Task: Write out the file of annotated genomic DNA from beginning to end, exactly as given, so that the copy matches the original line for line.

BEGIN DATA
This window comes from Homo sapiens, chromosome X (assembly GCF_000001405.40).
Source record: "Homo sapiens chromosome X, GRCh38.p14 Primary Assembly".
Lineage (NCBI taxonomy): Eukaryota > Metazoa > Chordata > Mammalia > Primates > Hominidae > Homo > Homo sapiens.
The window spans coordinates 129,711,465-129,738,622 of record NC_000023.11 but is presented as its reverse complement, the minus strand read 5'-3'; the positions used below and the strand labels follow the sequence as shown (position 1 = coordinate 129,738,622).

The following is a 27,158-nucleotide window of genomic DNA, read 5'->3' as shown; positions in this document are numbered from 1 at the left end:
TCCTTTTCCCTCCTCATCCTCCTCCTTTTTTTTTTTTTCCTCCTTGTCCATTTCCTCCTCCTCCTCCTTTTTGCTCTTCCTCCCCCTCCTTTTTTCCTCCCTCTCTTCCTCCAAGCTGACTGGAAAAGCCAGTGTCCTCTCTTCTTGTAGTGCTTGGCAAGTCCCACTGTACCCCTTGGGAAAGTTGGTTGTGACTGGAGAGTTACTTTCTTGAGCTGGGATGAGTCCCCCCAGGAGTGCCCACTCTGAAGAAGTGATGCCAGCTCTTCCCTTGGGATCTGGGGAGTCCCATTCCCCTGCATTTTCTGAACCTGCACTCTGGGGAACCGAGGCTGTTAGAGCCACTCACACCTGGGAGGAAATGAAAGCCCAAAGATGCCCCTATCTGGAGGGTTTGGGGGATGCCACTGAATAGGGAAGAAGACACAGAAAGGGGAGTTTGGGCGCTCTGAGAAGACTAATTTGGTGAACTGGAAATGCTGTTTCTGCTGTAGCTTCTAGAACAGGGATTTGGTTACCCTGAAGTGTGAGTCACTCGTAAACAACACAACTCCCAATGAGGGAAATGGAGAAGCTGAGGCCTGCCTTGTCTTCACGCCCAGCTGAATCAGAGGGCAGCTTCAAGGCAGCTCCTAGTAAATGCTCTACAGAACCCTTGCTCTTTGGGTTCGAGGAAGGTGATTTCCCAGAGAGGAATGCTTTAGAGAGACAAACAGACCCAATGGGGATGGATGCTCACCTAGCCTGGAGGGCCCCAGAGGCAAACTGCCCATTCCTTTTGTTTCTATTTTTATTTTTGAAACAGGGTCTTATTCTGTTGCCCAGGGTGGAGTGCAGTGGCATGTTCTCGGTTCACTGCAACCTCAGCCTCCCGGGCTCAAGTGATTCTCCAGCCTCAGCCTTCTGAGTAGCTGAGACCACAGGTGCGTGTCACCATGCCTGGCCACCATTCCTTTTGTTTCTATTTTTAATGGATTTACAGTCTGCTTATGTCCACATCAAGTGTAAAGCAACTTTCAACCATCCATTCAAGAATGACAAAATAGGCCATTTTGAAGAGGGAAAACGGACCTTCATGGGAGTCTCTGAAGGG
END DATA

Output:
This window comes from Homo sapiens, chromosome X (assembly GCF_000001405.40).
Source record: "Homo sapiens chromosome X, GRCh38.p14 Primary Assembly".
Lineage (NCBI taxonomy): Eukaryota > Metazoa > Chordata > Mammalia > Primates > Hominidae > Homo > Homo sapiens.
The window spans coordinates 129,711,465-129,738,622 of record NC_000023.11 but is presented as its reverse complement, the minus strand read 5'-3'; the positions used below and the strand labels follow the sequence as shown (position 1 = coordinate 129,738,622).

The following is a 27,158-nucleotide window of genomic DNA, read 5'->3' as shown; positions in this document are numbered from 1 at the left end:
TCCTTTTCCCTCCTCATCCTCCTCCTTTTTTTTTTTTTCCTCCTTGTCCATTTCCTCCTCCTCCTCCTTTTTGCTCTTCCTCCCCCTCCTTTTTTCCTCCCTCTCTTCCTCCAAGCTGACTGGAAAAGCCAGTGTCCTCTCTTCTTGTAGTGCTTGGCAAGTCCCACTGTACCCCTTGGGAAAGTTGGTTGTGACTGGAGAGTTACTTTCTTGAGCTGGGATGAGTCCCCCCAGGAGTGCCCACTCTGAAGAAGTGATGCCAGCTCTTCCCTTGGGATCTGGGGAGTCCCATTCCCCTGCATTTTCTGAACCTGCACTCTGGGGAACCGAGGCTGTTAGAGCCACTCACACCTGGGAGGAAATGAAAGCCCAAAGATGCCCCTATCTGGAGGGTTTGGGGGATGCCACTGAATAGGGAAGAAGACACAGAAAGGGGAGTTTGGGCGCTCTGAGAAGACTAATTTGGTGAACTGGAAATGCTGTTTCTGCTGTAGCTTCTAGAACAGGGATTTGGTTACCCTGAAGTGTGAGTCACTCGTAAACAACACAACTCCCAATGAGGGAAATGGAGAAGCTGAGGCCTGCCTTGTCTTCACGCCCAGCTGAATCAGAGGGCAGCTTCAAGGCAGCTCCTAGTAAATGCTCTACAGAACCCTTGCTCTTTGGGTTCGAGGAAGGTGATTTCCCAGAGAGGAATGCTTTAGAGAGACAAACAGACCCAATGGGGATGGATGCTCACCTAGCCTGGAGGGCCCCAGAGGCAAACTGCCCATTCCTTTTGTTTCTATTTTTATTTTTGAAACAGGGTCTTATTCTGTTGCCCAGGGTGGAGTGCAGTGGCATGTTCTCGGTTCACTGCAACCTCAGCCTCCCGGGCTCAAGTGATTCTCCAGCCTCAGCCTTCTGAGTAGCTGAGACCACAGGTGCGTGTCACCATGCCTGGCCACCATTCCTTTTGTTTCTATTTTTAATGGATTTACAGTCTGCTTATGTCCACATCAAGTGTAAAGCAACTTTCAACCATCCATTCAAGAATGACAAAATAGGCCATTTTGAAGAGGGAAAACGGACCTTCATGGGAGTCTCTGAAGGG